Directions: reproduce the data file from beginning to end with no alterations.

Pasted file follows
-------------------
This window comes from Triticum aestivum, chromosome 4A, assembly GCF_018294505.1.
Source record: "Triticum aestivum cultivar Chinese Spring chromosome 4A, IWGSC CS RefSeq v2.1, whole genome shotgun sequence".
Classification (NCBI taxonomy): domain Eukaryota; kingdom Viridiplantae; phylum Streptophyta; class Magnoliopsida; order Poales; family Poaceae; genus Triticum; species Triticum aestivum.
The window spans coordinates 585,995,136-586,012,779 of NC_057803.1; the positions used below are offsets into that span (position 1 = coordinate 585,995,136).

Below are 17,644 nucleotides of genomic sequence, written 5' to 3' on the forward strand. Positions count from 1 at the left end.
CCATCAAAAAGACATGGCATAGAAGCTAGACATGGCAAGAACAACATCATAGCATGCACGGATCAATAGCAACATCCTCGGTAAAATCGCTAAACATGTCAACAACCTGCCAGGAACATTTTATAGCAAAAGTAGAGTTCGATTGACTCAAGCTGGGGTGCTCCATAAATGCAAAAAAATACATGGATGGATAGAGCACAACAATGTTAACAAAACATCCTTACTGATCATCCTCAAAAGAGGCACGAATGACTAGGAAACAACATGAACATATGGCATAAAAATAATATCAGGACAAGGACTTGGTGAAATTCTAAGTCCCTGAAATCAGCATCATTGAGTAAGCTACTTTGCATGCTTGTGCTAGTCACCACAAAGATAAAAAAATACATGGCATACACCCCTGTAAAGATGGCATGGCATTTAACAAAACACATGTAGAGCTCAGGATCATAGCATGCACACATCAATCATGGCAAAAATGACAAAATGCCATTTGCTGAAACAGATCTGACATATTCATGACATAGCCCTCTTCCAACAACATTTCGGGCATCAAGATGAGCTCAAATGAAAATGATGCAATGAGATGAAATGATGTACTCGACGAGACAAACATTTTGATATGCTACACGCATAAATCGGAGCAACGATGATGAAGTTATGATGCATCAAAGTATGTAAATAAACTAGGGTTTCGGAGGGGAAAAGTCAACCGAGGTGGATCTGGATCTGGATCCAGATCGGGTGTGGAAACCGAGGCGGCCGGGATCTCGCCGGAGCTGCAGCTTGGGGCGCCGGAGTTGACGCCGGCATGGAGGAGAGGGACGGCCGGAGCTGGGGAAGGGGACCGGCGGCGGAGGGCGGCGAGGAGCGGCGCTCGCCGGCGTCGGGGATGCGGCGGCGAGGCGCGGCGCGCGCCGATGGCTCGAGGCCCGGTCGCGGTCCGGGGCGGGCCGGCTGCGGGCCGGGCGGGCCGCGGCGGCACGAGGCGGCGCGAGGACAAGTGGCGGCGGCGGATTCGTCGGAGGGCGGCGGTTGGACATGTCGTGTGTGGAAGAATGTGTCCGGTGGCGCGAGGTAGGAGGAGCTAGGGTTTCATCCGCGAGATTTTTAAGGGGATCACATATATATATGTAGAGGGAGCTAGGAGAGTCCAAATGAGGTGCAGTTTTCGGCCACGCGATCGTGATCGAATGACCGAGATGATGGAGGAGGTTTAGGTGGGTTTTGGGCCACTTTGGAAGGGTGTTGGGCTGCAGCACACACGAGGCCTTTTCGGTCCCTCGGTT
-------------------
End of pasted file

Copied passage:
This window comes from Triticum aestivum, chromosome 4A, assembly GCF_018294505.1.
Source record: "Triticum aestivum cultivar Chinese Spring chromosome 4A, IWGSC CS RefSeq v2.1, whole genome shotgun sequence".
Classification (NCBI taxonomy): domain Eukaryota; kingdom Viridiplantae; phylum Streptophyta; class Magnoliopsida; order Poales; family Poaceae; genus Triticum; species Triticum aestivum.
The window spans coordinates 585,995,136-586,012,779 of NC_057803.1; the positions used below are offsets into that span (position 1 = coordinate 585,995,136).

Below are 17,644 nucleotides of genomic sequence, written 5' to 3' on the forward strand. Positions count from 1 at the left end.
CCATCAAAAAGACATGGCATAGAAGCTAGACATGGCAAGAACAACATCATAGCATGCACGGATCAATAGCAACATCCTCGGTAAAATCGCTAAACATGTCAACAACCTGCCAGGAACATTTTATAGCAAAAGTAGAGTTCGATTGACTCAAGCTGGGGTGCTCCATAAATGCAAAAAAATACATGGATGGATAGAGCACAACAATGTTAACAAAACATCCTTACTGATCATCCTCAAAAGAGGCACGAATGACTAGGAAACAACATGAACATATGGCATAAAAATAATATCAGGACAAGGACTTGGTGAAATTCTAAGTCCCTGAAATCAGCATCATTGAGTAAGCTACTTTGCATGCTTGTGCTAGTCACCACAAAGATAAAAAAATACATGGCATACACCCCTGTAAAGATGGCATGGCATTTAACAAAACACATGTAGAGCTCAGGATCATAGCATGCACACATCAATCATGGCAAAAATGACAAAATGCCATTTGCTGAAACAGATCTGACATATTCATGACATAGCCCTCTTCCAACAACATTTCGGGCATCAAGATGAGCTCAAATGAAAATGATGCAATGAGATGAAATGATGTACTCGACGAGACAAACATTTTGATATGCTACACGCATAAATCGGAGCAACGATGATGAAGTTATGATGCATCAAAGTATGTAAATAAACTAGGGTTTCGGAGGGGAAAAGTCAACCGAGGTGGATCTGGATCTGGATCCAGATCGGGTGTGGAAACCGAGGCGGCCGGGATCTCGCCGGAGCTGCAGCTTGGGGCGCCGGAGTTGACGCCGGCATGGAGGAGAGGGACGGCCGGAGCTGGGGAAGGGGACCGGCGGCGGAGGGCGGCGAGGAGCGGCGCTCGCCGGCGTCGGGGATGCGGCGGCGAGGCGCGGCGCGCGCCGATGGCTCGAGGCCCGGTCGCGGTCCGGGGCGGGCCGGCTGCGGGCCGGGCGGGCCGCGGCGGCACGAGGCGGCGCGAGGACAAGTGGCGGCGGCGGATTCGTCGGAGGGCGGCGGTTGGACATGTCGTGTGTGGAAGAATGTGTCCGGTGGCGCGAGGTAGGAGGAGCTAGGGTTTCATCCGCGAGATTTTTAAGGGGATCACATATATATATGTAGAGGGAGCTAGGAGAGTCCAAATGAGGTGCAGTTTTCGGCCACGCGATCGTGATCGAATGACCGAGATGATGGAGGAGGTTTAGGTGGGTTTTGGGCCACTTTGGAAGGGTGTTGGGCTGCAGCACACACGAGGCCTTTTCGGTCCCTCGGTT